And it has taught me that if a girl is unbelievably tired, don’t ask her to take off her shoes at security because havoc will ensue.


Barcelona has once again astounded me with its beauty. And although I’ve explored its streets once before, I can’t help but be dazzled by it.The destinations I met on my last visit stand as proud as they did back then – oozing the confidence of the people.

Barcelona is undoubtly a place of tranquillity. It’s unique architecture and zones leave much to be desired and I will always spend hours examining their every  detail.

Le Eiffel Tower

There are so many  photographs of the Eiffel Tower that each view point has become unoriginal. I gave myself a challenge to find a view point of the tower that I had not seen before. These are the two results of that challenge:

Both times I chose to move the tower into the background – something which is rarely done.

The second photograph of the carosel with the tower in the background is possibly my favourite of the whole trip.

Part 1: Introduction of Paris

Part 2: Sacre-Couer

Part 3: Notre-Dame

The Hunchback of Notre-Dame – the famous Cathedral of Paris

OLYMPUS DIGITAL CAMERANotre-Dame Cathedral. Well-known for it award-winning appearance in Disney’s the Hunchback of Notre-Dame, is one of the most famous tourist attractions in Paris.

Details around the door.
Details around the door.

Its beauty is baffling. Its exterior architectural details are so delicate and intricate that as an art student, I am perplexed by there beauty; everyone should be. The skill, precision and time it must have taken to create such delightful detailing is extraordinary. How anyone could have the patience is beyond me.

Close up of details.
Close up of details.
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Interior view.

Unfortunately, their wasn’t enough time in my schedule to go to the top but my friends told me the view is exquisite and the gargoyles are wonderful.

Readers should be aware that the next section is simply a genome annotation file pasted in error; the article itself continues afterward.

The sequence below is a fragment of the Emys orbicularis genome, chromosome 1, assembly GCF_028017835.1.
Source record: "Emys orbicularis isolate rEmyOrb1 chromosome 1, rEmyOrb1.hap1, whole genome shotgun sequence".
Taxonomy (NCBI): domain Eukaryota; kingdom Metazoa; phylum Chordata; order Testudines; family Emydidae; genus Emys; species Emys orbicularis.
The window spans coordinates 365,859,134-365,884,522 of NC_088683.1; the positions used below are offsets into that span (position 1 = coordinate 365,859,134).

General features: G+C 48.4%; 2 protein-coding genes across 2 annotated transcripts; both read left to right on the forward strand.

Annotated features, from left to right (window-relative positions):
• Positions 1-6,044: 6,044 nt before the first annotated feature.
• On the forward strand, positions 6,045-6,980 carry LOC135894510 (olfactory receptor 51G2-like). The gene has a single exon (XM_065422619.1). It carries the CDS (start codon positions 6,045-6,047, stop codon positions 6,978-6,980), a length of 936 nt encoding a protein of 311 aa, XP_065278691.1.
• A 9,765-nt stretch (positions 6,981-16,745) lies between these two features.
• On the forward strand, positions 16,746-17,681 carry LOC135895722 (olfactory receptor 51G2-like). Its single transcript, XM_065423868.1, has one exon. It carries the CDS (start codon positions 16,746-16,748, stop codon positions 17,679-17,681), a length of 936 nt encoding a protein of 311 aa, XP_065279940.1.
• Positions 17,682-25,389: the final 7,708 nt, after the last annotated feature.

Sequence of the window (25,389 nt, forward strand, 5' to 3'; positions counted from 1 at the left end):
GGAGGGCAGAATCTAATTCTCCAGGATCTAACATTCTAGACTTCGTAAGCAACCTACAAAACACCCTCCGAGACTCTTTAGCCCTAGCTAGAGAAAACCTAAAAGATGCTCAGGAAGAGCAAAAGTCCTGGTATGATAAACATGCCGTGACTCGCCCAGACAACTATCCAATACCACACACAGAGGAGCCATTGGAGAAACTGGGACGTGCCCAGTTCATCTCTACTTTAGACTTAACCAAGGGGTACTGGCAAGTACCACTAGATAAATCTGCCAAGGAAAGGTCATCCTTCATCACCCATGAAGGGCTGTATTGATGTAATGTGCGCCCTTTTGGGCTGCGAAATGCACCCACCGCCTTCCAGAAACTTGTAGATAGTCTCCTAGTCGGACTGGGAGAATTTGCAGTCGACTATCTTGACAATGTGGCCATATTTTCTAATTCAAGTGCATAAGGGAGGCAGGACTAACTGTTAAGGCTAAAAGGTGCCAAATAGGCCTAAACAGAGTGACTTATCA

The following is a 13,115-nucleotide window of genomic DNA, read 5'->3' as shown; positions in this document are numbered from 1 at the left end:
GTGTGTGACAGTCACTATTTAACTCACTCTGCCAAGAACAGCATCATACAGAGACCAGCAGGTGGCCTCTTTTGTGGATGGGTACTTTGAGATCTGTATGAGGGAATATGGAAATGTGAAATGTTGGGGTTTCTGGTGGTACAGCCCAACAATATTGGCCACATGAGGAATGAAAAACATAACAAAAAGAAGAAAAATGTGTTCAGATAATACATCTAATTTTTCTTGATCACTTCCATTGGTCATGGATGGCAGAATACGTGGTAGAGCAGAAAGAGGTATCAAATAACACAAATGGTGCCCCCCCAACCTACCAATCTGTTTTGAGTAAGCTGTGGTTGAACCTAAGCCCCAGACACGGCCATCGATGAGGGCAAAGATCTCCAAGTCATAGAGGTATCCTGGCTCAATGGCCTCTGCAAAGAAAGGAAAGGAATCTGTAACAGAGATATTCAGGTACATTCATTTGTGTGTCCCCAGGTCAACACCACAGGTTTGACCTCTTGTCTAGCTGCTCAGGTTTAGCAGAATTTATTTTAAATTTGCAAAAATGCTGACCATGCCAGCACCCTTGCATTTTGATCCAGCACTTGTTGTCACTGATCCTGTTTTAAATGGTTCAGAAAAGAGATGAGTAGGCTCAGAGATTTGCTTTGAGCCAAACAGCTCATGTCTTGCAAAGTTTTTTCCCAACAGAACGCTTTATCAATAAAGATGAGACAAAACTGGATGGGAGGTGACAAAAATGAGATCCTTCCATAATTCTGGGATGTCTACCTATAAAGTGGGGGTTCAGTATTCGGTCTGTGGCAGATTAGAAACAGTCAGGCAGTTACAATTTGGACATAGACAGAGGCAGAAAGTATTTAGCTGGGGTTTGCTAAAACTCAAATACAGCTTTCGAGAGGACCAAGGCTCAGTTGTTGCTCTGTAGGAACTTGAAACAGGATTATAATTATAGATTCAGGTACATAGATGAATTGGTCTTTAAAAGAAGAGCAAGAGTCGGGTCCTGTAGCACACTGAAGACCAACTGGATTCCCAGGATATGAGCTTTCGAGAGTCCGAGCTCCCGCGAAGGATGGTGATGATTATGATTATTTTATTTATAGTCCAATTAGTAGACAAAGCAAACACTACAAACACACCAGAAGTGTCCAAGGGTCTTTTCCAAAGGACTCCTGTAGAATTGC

The interior of the Notre-Dame is opposite to its exterior. It is a place of calm and tranquillity. Allowing the opportunity for prayer and reflection.

There are chances on the perimeter to light a candle for loved ones costing a small donation. Even if you are not religious, it gives the opportunity for remembrance.

If you do want to visit Notre-Dame, I recommend going early morning as the queues become hectic around noon!

Part 1: Introduction of Paris

Part 2: Sacre-Couer

Part 4: Eiffel Tower

Whose steps nearly killed me; Sacre-Couer

OLYMPUS DIGITAL CAMERAOLYMPUS DIGITAL CAMERAThe Sacre-Couer is situated in Monmatre, on top of a very big hill.

Known as the Sacred Heart of Paris, Sacre-Couer is a Roman Catholic Church with a small minor basilica and a crypt. It is dedicated to the Sacred Heart of Jesus, and even if you aren’t religious, it is a must see. The beauty and complexity of the Church is incredible.

Now, having travelled to Barcelona last year, stairs aren’t a problem for me. Travelling up to Parc Guell was quite a challenge but I made it. However, since last year my level of fitness has apparently deteriorated. The stairs going up to Sacre-Couer did leave me quite breathless. Although don’t let this deter you, the breathlessness is definitely worth it. The views of Paris are incredible!

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Unfortunately, no pictures are allowed to be taken inside but there are cheap markets around Sacre-Couer if you want to pick up post cards with are definitely worth it.

I do insist you have a wonder inside as you will not be disappointed. And one piece of advice is to look up; the ceiling is incredible. Filled with religious paintings with will leave you breathless again.

Part 1: Introduction to Paris

Part 3: Notre-Dame Cathedral

Part 4: Eiffel Tower